I have never had a paint mar, no melted plastic, no melted ties...nothing that might give me pause about using the ATF as a lube. ATF is a highly superior lubricant, does not migrate much, and seems to last for years in place.


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 Posted: Sat Sep 26th, 2020 05:22 am
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Hints & Tips No. 2337
Controlling Glue Application on your trains 
By Bill Davies
I use much the same tool as Crandall (Hint 2336) for glue application.  It was being recommended for use in applying cyanoacrylate (super glue, ACC). It has helped me. The only difference is that I have inserted the pin in the end of a length of dowel to keep my fingers distant from the glue as a handle manily so that my fingers do not block viewing the intended joint. If you do make such tools for say PVA, ACC glue or the Auto Fluid lube as Crandall has , it would be a good idea to label and/or colour code your tools so you do not create a chemical cocktail that might affect you.


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 Posted: Tue Sep 29th, 2020 02:06 am
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Hints & Tips No. 2338
Lighting Buildings Realistically
By Gene Beckley
Most of us lighting buildings on our layouts tend to put 1 light in the centre of the building and the whole building is lit.  Not all rooms are lit, especially in twilight and darkness when offices are shut and everyone has gone home. To counter this I made small boxes from black card that fit over random windows of the building inside which either block the light entirely or subdue it to the point where it looks like a bedside light in the “room” or a passageway light is on adjacent to  the “room”.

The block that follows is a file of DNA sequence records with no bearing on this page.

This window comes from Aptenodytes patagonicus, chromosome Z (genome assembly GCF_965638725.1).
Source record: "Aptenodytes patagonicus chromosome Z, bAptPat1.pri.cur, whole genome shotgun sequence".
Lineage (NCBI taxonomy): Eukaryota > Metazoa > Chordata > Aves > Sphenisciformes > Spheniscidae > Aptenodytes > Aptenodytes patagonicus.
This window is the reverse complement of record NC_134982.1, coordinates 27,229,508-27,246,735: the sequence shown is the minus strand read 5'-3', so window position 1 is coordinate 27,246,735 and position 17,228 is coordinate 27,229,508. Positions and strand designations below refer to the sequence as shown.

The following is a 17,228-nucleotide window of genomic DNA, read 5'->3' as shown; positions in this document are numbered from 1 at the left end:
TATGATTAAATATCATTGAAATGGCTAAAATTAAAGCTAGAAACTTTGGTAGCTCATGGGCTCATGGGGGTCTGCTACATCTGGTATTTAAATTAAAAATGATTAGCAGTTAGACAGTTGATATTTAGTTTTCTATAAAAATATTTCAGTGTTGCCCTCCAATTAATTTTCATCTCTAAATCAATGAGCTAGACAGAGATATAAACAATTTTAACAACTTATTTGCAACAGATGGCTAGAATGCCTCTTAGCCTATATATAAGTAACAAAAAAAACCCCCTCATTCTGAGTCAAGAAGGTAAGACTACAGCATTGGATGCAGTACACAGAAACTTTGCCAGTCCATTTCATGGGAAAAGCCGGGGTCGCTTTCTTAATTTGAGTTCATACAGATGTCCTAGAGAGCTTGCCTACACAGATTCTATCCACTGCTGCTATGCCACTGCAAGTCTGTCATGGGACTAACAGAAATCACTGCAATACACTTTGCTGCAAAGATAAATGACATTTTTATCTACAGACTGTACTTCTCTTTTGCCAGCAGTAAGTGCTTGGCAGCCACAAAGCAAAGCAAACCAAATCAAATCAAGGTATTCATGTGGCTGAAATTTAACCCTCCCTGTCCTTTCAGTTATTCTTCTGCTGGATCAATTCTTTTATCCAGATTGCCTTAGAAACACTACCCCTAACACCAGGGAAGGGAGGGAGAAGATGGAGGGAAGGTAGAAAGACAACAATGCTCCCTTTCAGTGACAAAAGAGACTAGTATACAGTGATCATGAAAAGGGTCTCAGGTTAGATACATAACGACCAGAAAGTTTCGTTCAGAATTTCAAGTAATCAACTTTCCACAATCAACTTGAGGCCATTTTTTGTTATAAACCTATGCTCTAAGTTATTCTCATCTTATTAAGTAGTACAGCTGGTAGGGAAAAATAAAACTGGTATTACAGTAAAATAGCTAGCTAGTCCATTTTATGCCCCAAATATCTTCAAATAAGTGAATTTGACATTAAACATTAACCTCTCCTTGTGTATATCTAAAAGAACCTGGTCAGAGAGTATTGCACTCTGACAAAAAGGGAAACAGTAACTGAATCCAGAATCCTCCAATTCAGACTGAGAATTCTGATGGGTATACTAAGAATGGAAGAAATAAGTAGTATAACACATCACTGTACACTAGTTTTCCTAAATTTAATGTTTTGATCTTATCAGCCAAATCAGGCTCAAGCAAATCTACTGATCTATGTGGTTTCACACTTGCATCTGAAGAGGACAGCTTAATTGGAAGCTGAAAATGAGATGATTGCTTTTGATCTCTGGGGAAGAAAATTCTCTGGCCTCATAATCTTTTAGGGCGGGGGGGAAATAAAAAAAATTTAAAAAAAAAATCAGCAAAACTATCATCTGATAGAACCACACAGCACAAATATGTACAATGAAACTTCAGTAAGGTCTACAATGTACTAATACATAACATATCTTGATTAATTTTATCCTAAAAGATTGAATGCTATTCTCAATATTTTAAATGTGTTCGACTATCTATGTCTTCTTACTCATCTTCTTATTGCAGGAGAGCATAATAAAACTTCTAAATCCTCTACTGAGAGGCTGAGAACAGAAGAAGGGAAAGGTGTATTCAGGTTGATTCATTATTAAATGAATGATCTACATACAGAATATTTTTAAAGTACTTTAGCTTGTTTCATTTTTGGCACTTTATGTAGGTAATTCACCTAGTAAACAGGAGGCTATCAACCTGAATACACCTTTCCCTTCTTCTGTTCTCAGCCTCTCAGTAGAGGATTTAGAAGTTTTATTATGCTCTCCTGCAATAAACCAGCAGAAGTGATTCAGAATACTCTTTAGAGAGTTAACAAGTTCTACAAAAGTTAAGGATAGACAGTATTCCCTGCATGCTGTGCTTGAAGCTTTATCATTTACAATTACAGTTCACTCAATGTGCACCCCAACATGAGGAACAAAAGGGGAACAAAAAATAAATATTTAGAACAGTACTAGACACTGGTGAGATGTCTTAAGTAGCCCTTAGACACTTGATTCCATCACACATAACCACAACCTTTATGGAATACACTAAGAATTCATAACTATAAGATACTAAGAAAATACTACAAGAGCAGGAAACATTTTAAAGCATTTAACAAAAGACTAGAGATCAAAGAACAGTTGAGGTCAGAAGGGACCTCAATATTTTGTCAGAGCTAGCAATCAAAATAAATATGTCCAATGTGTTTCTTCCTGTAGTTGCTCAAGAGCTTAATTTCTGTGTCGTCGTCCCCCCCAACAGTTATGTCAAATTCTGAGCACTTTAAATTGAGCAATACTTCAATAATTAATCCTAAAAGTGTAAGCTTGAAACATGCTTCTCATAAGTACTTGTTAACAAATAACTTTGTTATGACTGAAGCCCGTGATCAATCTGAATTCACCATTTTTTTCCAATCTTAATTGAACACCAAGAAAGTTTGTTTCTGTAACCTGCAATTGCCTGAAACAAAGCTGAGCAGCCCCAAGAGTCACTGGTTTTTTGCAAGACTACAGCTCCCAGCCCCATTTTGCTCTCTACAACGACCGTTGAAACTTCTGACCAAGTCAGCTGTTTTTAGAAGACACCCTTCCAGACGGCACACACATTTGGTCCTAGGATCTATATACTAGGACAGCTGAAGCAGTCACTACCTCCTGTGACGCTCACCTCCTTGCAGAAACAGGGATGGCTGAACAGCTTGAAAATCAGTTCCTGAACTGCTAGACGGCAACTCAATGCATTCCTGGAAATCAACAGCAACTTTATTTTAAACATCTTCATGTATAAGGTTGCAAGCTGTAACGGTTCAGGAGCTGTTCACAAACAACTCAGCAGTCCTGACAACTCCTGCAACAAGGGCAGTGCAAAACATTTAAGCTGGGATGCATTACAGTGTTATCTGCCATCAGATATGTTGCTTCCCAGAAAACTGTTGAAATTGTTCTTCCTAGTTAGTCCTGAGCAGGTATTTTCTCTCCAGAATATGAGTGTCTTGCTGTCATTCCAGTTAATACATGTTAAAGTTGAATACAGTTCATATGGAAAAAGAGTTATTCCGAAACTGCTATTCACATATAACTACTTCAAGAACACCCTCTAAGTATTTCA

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 Posted: Fri Oct 2nd, 2020 12:14 am
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Hints & Tips No. 2339
Using Washes in your Scenery
By Steve Kleszyk
If you are doing a true wash, then somewhere in the neighborhood of 90% thinning solution to about 10% paint is a ROUGH guide I use.  It depends on what paint you are using and what thinning medium.  Colors can play a factor too.  The best thing to do is have a test piece to practice on and play with the mixtures to see what works for you best. 
When done check it under your lights to see how it looks there. Remember it is easier to add another light coat than trying to tone down a single heavy coat


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 Posted: Mon Oct 5th, 2020 01:21 am
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Hints & Tips No. 2340
Different Wash Ratios for different weathering
By Craig Townsend
I keep a variety of wash ratios on hand. For example with Grimy Black, I have the following ratios
1:1
1:3
1:9
1:20
1:100
1:200
It is kind of random but  I make at least 10ml of a wash color at a time. I have been buying dropper bottles  to store my washes in and a small amount of paint goes a long way.
A Note from Trevor -  I have found for scenicking and weathering that a black or grey/gray mix of poster paints from a Reject/Pound/Dynamic Deals/$2 shop has worked well for cliff faces and of course incredibly cheap!  The black/grey mix works well as a grimy black and as it is a wash, it will appear differently in various lighting arrangements.  


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 Posted: Thu Oct 8th, 2020 04:21 am
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Hints & Tips No. 2341
Attaching Paper Cladding to Styrene
By Russ Bellinis
I have found problems with gluing decorative paper to the bulk styrene sheet I have bought for building sides when I have made custom buildings.